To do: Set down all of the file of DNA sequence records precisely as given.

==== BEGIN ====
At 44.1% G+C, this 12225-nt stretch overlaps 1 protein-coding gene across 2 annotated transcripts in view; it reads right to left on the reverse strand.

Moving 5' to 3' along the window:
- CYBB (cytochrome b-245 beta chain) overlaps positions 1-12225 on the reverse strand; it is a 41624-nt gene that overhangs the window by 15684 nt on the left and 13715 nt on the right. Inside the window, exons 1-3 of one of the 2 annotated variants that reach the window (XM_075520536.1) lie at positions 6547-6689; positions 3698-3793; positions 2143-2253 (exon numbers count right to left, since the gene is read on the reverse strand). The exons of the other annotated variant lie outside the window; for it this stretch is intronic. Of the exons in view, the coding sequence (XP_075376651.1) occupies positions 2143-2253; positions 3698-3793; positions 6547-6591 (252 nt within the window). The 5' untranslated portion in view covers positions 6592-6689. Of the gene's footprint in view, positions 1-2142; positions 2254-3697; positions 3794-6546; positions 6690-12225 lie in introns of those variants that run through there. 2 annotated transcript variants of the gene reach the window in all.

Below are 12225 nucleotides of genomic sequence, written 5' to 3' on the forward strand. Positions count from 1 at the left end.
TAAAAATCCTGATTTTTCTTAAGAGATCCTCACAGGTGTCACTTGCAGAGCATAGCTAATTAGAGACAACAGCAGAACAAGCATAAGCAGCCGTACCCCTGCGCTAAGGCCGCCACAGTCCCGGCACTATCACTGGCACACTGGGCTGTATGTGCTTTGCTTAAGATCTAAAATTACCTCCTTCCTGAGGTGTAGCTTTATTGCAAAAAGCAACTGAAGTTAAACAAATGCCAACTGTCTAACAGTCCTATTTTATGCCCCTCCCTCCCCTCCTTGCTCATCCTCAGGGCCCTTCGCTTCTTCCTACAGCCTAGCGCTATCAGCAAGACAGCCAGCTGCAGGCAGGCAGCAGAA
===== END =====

At 44.1% G+C, this 12225-nt stretch overlaps 1 protein-coding gene across 2 annotated transcripts in view; it reads right to left on the reverse strand.

Moving 5' to 3' along the window:
- CYBB (cytochrome b-245 beta chain) overlaps positions 1-12225 on the reverse strand; it is a 41624-nt gene that overhangs the window by 15684 nt on the left and 13715 nt on the right. Inside the window, exons 1-3 of one of the 2 annotated variants that reach the window (XM_075520536.1) lie at positions 6547-6689; positions 3698-3793; positions 2143-2253 (exon numbers count right to left, since the gene is read on the reverse strand). The exons of the other annotated variant lie outside the window; for it this stretch is intronic. Of the exons in view, the coding sequence (XP_075376651.1) occupies positions 2143-2253; positions 3698-3793; positions 6547-6591 (252 nt within the window). The 5' untranslated portion in view covers positions 6592-6689. Of the gene's footprint in view, positions 1-2142; positions 2254-3697; positions 3794-6546; positions 6690-12225 lie in introns of those variants that run through there. 2 annotated transcript variants of the gene reach the window in all.

Below are 12225 nucleotides of genomic sequence, written 5' to 3' on the forward strand. Positions count from 1 at the left end.
TAAAAATCCTGATTTTTCTTAAGAGATCCTCACAGGTGTCACTTGCAGAGCATAGCTAATTAGAGACAACAGCAGAACAAGCATAAGCAGCCGTACCCCTGCGCTAAGGCCGCCACAGTCCCGGCACTATCACTGGCACACTGGGCTGTATGTGCTTTGCTTAAGATCTAAAATTACCTCCTTCCTGAGGTGTAGCTTTATTGCAAAAAGCAACTGAAGTTAAACAAATGCCAACTGTCTAACAGTCCTATTTTATGCCCCTCCCTCCCCTCCTTGCTCATCCTCAGGGCCCTTCGCTTCTTCCTACAGCCTAGCGCTATCAGCAAGACAGCCAGCTGCAGGCAGGCAGCAGAA